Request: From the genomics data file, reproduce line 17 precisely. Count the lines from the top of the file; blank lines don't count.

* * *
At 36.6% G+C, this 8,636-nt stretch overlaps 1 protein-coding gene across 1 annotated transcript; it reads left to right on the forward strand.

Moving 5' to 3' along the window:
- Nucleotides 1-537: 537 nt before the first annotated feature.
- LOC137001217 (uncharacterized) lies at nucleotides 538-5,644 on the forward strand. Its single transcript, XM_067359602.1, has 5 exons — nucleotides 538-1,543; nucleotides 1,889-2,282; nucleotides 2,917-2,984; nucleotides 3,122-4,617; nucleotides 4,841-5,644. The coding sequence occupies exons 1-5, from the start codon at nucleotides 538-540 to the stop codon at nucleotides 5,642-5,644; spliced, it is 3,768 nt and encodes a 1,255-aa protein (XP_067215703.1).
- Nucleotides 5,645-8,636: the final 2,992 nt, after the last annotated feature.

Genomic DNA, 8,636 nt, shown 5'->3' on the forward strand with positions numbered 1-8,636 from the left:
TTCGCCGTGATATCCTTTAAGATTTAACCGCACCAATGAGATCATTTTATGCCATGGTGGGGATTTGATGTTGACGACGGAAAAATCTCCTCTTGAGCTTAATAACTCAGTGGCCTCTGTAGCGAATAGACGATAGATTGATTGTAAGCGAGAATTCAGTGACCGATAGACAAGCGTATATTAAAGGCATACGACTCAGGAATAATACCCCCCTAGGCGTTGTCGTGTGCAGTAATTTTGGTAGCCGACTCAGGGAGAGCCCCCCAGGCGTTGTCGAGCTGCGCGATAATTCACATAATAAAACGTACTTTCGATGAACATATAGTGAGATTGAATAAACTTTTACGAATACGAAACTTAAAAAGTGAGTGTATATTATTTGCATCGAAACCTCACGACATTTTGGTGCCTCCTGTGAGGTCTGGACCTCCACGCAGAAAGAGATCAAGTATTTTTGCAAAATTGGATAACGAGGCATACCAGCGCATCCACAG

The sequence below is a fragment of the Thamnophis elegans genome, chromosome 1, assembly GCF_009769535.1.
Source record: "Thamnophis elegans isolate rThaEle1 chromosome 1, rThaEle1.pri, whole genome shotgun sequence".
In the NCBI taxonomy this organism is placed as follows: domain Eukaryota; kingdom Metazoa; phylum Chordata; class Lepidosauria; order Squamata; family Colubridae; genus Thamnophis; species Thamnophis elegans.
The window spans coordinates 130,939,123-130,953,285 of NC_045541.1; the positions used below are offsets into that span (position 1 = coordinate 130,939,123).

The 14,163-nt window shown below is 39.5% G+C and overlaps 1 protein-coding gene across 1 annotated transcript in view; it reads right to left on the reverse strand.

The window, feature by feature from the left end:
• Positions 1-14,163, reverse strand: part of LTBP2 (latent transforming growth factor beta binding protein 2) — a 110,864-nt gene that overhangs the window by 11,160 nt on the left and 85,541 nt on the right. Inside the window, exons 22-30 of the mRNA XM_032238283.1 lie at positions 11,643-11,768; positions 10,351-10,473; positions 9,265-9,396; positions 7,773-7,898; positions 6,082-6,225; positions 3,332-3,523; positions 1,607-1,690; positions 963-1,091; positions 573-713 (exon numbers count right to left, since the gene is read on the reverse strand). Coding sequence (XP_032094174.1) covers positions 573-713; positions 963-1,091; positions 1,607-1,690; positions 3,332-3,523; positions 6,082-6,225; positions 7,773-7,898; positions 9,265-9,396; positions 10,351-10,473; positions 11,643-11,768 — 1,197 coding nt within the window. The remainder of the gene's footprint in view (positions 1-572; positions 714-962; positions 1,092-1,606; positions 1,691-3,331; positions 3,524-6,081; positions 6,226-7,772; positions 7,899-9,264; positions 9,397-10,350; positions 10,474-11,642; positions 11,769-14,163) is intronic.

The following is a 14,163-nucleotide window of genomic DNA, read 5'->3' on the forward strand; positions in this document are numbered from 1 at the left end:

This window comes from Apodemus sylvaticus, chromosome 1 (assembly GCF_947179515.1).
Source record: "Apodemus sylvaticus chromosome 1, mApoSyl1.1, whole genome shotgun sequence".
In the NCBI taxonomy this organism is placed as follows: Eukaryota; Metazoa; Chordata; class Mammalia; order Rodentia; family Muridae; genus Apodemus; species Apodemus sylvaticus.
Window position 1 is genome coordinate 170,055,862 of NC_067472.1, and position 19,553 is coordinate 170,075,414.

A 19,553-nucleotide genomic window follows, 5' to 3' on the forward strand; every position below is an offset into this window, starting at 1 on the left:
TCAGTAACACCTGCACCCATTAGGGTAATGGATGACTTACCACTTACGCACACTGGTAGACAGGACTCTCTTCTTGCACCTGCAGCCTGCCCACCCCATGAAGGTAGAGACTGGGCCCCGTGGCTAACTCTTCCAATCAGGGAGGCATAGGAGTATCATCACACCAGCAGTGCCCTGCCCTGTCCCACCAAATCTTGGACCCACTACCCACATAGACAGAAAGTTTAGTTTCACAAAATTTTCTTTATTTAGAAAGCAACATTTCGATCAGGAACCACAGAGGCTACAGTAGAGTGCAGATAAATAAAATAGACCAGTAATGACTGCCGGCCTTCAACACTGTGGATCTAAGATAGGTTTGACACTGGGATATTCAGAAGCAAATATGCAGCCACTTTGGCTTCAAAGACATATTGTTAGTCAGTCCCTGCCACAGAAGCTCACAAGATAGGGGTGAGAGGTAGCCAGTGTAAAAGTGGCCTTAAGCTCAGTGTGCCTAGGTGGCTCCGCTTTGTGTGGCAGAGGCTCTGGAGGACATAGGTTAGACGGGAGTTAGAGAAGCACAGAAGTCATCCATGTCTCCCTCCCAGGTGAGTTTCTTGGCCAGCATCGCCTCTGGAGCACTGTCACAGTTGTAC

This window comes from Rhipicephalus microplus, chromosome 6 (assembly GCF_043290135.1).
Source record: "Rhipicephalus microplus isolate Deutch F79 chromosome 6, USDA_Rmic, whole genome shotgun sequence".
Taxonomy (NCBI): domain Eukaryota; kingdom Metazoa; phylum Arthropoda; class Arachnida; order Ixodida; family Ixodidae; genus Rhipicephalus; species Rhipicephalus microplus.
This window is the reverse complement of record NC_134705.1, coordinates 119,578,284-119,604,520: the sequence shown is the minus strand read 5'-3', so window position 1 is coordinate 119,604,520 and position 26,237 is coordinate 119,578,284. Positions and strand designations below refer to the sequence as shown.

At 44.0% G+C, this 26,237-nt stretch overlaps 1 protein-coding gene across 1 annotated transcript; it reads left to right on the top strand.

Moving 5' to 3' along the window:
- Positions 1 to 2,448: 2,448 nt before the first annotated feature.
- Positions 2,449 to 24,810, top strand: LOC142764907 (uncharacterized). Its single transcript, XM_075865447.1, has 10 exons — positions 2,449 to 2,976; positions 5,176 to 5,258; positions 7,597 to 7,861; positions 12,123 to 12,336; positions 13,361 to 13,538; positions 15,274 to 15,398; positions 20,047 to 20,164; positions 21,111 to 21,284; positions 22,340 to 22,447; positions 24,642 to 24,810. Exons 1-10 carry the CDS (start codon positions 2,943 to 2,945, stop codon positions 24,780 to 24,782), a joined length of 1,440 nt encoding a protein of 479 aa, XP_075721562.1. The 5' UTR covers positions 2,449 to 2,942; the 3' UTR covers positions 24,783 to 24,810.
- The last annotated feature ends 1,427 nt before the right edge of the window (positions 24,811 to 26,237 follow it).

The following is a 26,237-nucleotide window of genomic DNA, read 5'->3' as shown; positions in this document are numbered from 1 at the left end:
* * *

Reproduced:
Source record: "Apodemus sylvaticus chromosome 1, mApoSyl1.1, whole genome shotgun sequence".